Bailey Smaney is tough to read in the pitching circle.
The Bay Port senior right-hander’s calm demeanor makes it difficult to tell if she just made a strikeout or gave up a hit.
“She doesn’t let the other team know what’s going on in her head,” Bay Port softball coach Jenna Woepse said.
“She has the most composure I’ve ever seen out of a pitcher. I’ve said it from the very first time I’ve ever seen her pitch. That goes for college and everything.”
Seemingly everything has been clicking for Smaney and the Pirates through the early portion of the season.
Bay Port enters the week 10-1 overall and is the last undefeated team in Fox River Classic Conference play at 6-0.
Smaney (7-0) has made 50 strikeouts while allowing 11 walks and 20 hits over 42 innings pitched in fashioning a 0.667 ERA.
She was on a similar pace last year before releasing a curveball that ultimately threw a huge loop into her junior season.
“Right after that pitch I was done,” Smaney said. “I felt something and I knew it wasn’t good.”
A strained bicep in her throwing arm kept Smaney out of the pitching circle for about a month.
“She didn’t look like Bailey,” Woepse said. “She didn’t look like the fierce, dominating thrower that she is. She looked like she was struggling. She looked like she was in pain.”
Smaney returned late in the season to pitch for Bay Port, which finished fourth in the FRCC and lost 10-1 in a WIAA Division 1 regional final against Hortonville, who went on to advance to state.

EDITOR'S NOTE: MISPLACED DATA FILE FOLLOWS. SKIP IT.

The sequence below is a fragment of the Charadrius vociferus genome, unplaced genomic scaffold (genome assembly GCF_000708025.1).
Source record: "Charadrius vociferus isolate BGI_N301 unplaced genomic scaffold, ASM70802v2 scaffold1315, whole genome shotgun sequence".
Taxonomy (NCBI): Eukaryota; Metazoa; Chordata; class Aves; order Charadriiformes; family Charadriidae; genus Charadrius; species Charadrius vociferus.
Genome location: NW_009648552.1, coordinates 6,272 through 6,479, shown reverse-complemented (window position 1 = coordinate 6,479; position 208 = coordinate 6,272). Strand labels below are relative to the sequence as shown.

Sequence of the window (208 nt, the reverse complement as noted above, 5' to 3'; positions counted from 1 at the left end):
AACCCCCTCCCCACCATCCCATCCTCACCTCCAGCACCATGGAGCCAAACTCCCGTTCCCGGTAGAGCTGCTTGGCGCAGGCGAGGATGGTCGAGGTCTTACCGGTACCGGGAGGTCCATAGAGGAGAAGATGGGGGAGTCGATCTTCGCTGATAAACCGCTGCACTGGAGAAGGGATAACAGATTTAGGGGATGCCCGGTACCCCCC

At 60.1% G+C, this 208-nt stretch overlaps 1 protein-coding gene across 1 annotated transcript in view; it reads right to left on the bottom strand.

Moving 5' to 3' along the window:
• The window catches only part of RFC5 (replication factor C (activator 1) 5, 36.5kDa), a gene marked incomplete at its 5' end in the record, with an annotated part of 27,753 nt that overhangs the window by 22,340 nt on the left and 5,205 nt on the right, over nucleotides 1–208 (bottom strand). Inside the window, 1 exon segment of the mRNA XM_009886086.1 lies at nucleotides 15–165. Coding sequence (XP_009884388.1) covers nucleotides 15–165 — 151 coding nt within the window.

“I came back, but I was a little out of shape,” Smaney said. “It was frustrating. But I knew I had to take my time out and sit because otherwise it could linger on into my senior year and any other ball I would try to play.”
It obviously hasn’t.
After enjoying a successful summer with her club team, Smaney signed a national letter of intent with the University of Wisconsin-Green Bay.
Smaney’s red-hot start this spring has included firing four two-hitters and a no-hitter in five innings against Sheboygan South last Thursday.
“She’s a good pitcher,” said Bay Port junior Ally Jacques, who was a second-team all-FRCC catcher last season. “She’s there mentally, too, not just physically.
“She’s really good at reading batters. She’s not afraid to shake off a sign that I give her if she wants to throw a different pitch.”
Besides Smaney’s pitching, Bay Port’s early success has been a credit to individuals being willing to play different positions.
Senior Alyssa Cooper has moved from right field to shortstop, while junior Sara Beekman has made the switch from the infield to center field.
Junior Abbey Mommaerts, who filled in for Smaney last year and earned honorable mention all-conference honors, has settled into spending a majority of her time at first base and being the team’s clean-up hitter.
“The whole team is unselfish because a lot of these girls are not playing their natural positions,” said Woepse, who is her second season as head coach. “I told them from the very beginning that you might not play your No. 1 position, but the top nine are going to be on the field, and we’re going to put you in a spot that is going to make the team win.”
If Smaney can continue to produce strong outings in the circle, the Pirates should be able to maintain their top spot in the FRCC standings.
“We’re just playing it one game at a time and hopefully we’re getting wins,” Smaney said.
“I always feel pressure, but I know our defense has been playing phenomenal, and I want to continue on throwing my best and hopefully my team follows.”